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Claire Kavanagh on sorting the Giffgaff from the riff raff

The way traditional telcos work, you’d imagine a mobile phone network with tens of thousands of customers would have a call centre to service the inevitable service issues and enquiries. Not Giffgaff, the UK-based mobile virtual network operator (MVNO) that broke the traditional Telco mould by creating an entirely online service that puts much of the power into the hands of its customers. And fronting the member experience arm of the company is Kiwi lass Claire Kavanagh, who was in town last week for the Marketing Association’s Direct Marketing event. We managed to steal a moment of her time between speakers to have a chat about the unique Giffgaff model and ask whether it could be done in New Zealand.

GiffGaff is part of the Telefonica Group and rents its mobile network from O2, also part of the Telefonica Group. It was O2’s head of brand strategy, Gav Thompson, who founded the service after receiving a dose of inspiration at a crowd sourcing conference in the US.

“He believed mobile could be done differently and better, in a mutual, transparent and collaborative way,” comments Kavanagh, who has worked in the telecommunications industry for over 10 years.

The company was launched in November 2009 and from the offset gave its burgeoning customer base the power to participate in everything from sales, marketing and customer service.

With no call centre in sight, all of Giffgaff’s customer service is carried out online, which forms the most unique part of the business model. Customers can post questions in the forum, which Kavanagh says are typically answered within 70 seconds, 24 hours a day, seven days a week. Elsewhere, more experienced users are encouraged post answers in the FAQ help section and there’s even incentives to create and upload tutorial videos, which can earn you anywhere from £5 to £10 per video. And if you’ve got a good idea, be it marketing or otherwise, you can post it on the ideas page.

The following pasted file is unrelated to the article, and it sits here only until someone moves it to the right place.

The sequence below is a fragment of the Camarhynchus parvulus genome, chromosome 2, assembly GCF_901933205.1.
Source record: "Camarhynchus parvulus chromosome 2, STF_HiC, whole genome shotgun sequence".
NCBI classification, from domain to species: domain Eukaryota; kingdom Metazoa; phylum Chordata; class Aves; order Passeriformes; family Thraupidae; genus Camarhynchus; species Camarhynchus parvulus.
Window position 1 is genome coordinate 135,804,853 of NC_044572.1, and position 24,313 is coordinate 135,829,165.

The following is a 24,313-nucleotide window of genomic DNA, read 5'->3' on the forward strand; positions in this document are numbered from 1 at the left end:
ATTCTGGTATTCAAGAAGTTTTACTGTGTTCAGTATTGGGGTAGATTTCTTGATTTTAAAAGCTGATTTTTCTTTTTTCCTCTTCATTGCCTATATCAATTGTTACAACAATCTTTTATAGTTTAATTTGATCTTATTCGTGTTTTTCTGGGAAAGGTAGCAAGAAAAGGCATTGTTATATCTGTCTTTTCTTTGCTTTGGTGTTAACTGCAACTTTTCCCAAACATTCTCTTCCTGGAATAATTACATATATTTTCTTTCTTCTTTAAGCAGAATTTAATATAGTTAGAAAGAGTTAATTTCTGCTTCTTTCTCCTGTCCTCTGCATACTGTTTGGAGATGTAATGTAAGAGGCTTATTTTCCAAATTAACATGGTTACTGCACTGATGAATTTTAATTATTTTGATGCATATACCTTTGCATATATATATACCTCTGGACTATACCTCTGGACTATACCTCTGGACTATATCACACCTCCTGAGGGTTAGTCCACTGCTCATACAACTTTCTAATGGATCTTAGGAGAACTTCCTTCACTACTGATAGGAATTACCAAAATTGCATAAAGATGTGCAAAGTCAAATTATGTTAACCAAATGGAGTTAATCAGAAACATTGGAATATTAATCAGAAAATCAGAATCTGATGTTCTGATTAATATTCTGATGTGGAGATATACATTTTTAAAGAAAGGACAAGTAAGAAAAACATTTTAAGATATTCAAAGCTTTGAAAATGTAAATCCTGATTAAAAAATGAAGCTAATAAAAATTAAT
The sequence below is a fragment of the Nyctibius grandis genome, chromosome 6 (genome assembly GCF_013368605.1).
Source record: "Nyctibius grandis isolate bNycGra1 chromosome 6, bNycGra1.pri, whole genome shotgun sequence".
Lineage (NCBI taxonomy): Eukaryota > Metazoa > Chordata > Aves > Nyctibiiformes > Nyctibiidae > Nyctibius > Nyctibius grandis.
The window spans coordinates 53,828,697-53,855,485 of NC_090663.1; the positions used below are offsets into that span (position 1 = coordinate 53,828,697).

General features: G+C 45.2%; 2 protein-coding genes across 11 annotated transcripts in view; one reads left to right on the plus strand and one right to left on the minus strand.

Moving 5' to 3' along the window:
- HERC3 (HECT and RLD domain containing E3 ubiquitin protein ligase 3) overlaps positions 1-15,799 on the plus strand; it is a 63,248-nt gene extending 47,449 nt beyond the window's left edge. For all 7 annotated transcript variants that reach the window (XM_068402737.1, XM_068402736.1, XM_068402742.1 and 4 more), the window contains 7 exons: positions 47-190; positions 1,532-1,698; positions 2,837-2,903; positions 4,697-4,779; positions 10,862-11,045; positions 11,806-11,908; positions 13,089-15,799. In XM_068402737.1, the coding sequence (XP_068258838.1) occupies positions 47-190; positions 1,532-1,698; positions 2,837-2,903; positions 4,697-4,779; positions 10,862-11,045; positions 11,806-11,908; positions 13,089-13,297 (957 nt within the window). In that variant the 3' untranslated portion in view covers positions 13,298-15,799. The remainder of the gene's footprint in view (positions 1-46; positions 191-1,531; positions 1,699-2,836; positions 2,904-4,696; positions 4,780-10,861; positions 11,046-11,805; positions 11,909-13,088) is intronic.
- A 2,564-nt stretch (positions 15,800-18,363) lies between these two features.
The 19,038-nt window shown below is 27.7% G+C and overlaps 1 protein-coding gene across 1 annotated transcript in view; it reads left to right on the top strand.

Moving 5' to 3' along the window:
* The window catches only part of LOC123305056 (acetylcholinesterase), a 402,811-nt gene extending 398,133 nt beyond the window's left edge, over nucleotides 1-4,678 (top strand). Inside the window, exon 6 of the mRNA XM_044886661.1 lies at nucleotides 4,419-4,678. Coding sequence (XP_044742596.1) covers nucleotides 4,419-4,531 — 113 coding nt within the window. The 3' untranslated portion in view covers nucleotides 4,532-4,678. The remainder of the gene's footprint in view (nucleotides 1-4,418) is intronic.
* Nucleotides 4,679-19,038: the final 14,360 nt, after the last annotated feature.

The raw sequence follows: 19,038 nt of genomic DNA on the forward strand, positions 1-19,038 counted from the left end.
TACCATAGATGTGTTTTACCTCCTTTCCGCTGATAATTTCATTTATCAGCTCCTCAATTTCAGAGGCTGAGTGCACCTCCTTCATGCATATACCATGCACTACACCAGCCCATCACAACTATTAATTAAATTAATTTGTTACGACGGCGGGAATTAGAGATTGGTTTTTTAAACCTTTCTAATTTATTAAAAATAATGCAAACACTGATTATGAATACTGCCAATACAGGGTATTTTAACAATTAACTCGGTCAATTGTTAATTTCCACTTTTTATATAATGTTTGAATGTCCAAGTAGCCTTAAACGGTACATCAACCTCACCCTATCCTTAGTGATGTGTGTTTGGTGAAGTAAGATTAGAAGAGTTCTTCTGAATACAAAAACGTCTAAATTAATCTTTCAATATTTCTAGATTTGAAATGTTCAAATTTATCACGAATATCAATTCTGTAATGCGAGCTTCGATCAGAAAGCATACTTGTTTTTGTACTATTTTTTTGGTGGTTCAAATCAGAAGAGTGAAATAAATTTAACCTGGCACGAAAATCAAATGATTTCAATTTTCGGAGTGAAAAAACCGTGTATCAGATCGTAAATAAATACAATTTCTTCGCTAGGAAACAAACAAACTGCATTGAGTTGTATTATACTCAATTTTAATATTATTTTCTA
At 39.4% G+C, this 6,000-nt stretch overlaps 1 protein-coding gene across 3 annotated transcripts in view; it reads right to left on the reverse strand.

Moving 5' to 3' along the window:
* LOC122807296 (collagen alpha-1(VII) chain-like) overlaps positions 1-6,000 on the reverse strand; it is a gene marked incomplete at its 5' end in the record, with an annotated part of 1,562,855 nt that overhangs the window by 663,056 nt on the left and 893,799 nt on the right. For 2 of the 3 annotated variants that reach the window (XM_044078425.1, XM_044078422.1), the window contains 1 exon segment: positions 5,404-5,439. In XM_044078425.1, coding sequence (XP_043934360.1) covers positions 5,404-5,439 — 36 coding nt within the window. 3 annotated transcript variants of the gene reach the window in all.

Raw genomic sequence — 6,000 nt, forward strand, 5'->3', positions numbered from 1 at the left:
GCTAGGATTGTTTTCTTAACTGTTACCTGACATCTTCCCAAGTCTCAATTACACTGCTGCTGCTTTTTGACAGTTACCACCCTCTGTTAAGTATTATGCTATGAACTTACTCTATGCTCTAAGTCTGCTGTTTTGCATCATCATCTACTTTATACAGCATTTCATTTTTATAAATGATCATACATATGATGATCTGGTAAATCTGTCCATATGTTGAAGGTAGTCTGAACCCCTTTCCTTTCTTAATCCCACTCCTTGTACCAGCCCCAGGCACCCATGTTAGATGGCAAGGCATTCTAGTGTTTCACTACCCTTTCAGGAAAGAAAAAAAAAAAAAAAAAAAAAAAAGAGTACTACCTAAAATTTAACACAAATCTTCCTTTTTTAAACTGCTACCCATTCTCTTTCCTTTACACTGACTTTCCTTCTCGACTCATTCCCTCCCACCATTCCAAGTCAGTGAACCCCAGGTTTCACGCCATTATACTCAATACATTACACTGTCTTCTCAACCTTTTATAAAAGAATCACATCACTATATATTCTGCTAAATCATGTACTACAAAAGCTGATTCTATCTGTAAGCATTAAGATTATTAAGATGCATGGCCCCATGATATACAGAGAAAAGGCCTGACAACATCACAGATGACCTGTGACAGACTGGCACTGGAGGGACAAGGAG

“In excess of 95 percent of our customer service is either them doing it themselves through self-serve or though asking questions in the forum and other member answering those questions,” notes Kavanagh.

But if you absolutely want a phone number, “go elsewhere” she advises.

So how do you vet against members posting bogus information?

“Somebody’s who’s been there for five minutes won’t have the same access and responsibility as someone who’s been there for a significant amount of time providing good information,” she says.

Company staff are also there to can intervene online when required.

In the UK alone, smartphone penetration has surpassed the 11 million mark and because they’re more complex to operate initially, Kavanagh says they tend to increase calls to call centres.

Customer service is a major part of costs incurred by Telco’s so it’s about creating a system that more efficiently deploys resources.

“The aim is a deflection of calls so that resource can be up skilled and used in better way,” she says. “If you could deflect even just 1 percent of calls, what does that mean to the efficiency within the call centre?”